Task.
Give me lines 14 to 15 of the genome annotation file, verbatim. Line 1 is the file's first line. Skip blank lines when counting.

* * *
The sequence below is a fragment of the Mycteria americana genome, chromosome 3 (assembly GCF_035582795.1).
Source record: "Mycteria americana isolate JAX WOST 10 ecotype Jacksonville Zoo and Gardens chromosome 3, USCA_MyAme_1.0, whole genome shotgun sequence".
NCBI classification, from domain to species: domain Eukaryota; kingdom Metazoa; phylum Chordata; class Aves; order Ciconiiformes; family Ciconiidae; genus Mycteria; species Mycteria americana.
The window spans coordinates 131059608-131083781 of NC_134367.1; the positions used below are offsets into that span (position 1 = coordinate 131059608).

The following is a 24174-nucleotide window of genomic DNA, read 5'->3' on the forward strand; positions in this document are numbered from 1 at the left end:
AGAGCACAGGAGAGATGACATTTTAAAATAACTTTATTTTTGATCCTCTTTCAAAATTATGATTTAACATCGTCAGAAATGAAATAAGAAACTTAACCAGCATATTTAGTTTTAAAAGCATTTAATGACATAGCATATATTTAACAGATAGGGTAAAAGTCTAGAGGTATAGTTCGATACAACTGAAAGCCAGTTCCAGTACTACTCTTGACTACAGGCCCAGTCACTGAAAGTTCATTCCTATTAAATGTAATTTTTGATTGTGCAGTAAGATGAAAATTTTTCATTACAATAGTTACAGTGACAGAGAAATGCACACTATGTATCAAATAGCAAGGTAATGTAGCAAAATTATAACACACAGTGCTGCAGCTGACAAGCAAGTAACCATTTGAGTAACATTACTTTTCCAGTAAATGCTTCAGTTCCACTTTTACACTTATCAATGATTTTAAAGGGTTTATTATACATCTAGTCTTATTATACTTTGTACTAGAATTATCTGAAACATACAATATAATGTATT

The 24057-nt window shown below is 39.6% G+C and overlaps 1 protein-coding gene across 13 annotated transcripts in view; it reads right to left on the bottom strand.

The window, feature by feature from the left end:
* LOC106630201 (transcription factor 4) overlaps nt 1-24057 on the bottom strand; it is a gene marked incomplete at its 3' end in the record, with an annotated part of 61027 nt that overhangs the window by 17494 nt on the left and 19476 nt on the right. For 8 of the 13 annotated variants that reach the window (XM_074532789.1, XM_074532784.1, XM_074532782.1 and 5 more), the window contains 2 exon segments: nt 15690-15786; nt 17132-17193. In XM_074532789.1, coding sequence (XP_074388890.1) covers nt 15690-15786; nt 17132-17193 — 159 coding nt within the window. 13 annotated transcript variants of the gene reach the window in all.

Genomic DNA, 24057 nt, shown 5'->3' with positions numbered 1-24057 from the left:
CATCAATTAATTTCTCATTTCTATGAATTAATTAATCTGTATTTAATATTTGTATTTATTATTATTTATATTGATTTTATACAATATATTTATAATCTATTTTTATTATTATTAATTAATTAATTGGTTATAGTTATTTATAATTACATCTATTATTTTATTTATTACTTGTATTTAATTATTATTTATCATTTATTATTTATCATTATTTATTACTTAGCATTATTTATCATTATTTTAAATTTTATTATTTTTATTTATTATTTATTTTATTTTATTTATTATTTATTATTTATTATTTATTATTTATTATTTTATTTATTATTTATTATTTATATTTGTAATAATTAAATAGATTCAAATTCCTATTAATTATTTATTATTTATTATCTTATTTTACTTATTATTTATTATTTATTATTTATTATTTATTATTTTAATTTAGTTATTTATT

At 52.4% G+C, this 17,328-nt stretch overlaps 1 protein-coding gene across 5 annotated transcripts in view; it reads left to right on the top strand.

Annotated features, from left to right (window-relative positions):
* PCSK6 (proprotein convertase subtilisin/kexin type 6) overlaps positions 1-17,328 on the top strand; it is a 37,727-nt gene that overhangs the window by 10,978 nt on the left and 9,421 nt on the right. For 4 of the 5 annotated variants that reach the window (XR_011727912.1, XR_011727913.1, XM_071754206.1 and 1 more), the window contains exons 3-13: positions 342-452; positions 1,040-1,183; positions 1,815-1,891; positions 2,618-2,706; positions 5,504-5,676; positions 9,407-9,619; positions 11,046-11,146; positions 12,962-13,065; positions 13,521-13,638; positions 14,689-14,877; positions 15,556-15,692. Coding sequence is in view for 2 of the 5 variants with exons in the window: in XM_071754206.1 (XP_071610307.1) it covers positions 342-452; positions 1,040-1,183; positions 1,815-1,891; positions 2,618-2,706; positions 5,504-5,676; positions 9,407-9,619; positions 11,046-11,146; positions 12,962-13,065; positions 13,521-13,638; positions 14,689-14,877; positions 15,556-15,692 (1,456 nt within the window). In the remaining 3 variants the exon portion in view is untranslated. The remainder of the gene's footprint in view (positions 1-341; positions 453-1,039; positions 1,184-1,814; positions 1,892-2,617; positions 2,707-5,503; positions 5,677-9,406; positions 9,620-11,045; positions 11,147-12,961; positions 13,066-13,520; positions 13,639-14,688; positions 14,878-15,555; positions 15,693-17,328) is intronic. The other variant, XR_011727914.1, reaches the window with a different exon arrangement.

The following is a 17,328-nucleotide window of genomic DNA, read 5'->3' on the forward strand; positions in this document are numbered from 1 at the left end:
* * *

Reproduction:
* PCSK6 (proprotein convertase subtilisin/kexin type 6) overlaps positions 1-17,328 on the top strand; it is a 37,727-nt gene that overhangs the window by 10,978 nt on the left and 9,421 nt on the right. For 4 of the 5 annotated variants that reach the window (XR_011727912.1, XR_011727913.1, XM_071754206.1 and 1 more), the window contains exons 3-13: positions 342-452; positions 1,040-1,183; positions 1,815-1,891; positions 2,618-2,706; positions 5,504-5,676; positions 9,407-9,619; positions 11,046-11,146; positions 12,962-13,065; positions 13,521-13,638; positions 14,689-14,877; positions 15,556-15,692. Coding sequence is in view for 2 of the 5 variants with exons in the window: in XM_071754206.1 (XP_071610307.1) it covers positions 342-452; positions 1,040-1,183; positions 1,815-1,891; positions 2,618-2,706; positions 5,504-5,676; positions 9,407-9,619; positions 11,046-11,146; positions 12,962-13,065; positions 13,521-13,638; positions 14,689-14,877; positions 15,556-15,692 (1,456 nt within the window). In the remaining 3 variants the exon portion in view is untranslated. The remainder of the gene's footprint in view (positions 1-341; positions 453-1,039; positions 1,184-1,814; positions 1,892-2,617; positions 2,707-5,503; positions 5,677-9,406; positions 9,620-11,045; positions 11,147-12,961; positions 13,066-13,520; positions 13,639-14,688; positions 14,878-15,555; positions 15,693-17,328) is intronic. The other variant, XR_011727914.1, reaches the window with a different exon arrangement.

The following is a 17,328-nucleotide window of genomic DNA, read 5'->3' on the forward strand; positions in this document are numbered from 1 at the left end: